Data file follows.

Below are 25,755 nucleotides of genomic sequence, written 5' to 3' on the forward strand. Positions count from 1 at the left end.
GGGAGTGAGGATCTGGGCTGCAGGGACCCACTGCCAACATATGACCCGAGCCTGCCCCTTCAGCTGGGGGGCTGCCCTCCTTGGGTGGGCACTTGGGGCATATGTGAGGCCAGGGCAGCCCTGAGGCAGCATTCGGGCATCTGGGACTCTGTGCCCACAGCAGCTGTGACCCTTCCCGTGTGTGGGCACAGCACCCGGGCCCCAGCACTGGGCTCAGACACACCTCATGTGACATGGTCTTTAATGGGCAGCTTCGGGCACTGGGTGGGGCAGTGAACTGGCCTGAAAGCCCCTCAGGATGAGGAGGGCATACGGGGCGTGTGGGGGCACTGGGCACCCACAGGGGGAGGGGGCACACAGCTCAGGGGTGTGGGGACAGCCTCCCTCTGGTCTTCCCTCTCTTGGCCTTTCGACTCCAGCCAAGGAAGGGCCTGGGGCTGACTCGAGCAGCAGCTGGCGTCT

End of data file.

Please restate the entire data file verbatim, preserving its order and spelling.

Below are 25,755 nucleotides of genomic sequence, written 5' to 3' on the forward strand. Positions count from 1 at the left end.
GGGAGTGAGGATCTGGGCTGCAGGGACCCACTGCCAACATATGACCCGAGCCTGCCCCTTCAGCTGGGGGGCTGCCCTCCTTGGGTGGGCACTTGGGGCATATGTGAGGCCAGGGCAGCCCTGAGGCAGCATTCGGGCATCTGGGACTCTGTGCCCACAGCAGCTGTGACCCTTCCCGTGTGTGGGCACAGCACCCGGGCCCCAGCACTGGGCTCAGACACACCTCATGTGACATGGTCTTTAATGGGCAGCTTCGGGCACTGGGTGGGGCAGTGAACTGGCCTGAAAGCCCCTCAGGATGAGGAGGGCATACGGGGCGTGTGGGGGCACTGGGCACCCACAGGGGGAGGGGGCACACAGCTCAGGGGTGTGGGGACAGCCTCCCTCTGGTCTTCCCTCTCTTGGCCTTTCGACTCCAGCCAAGGAAGGGCCTGGGGCTGACTCGAGCAGCAGCTGGCGTCT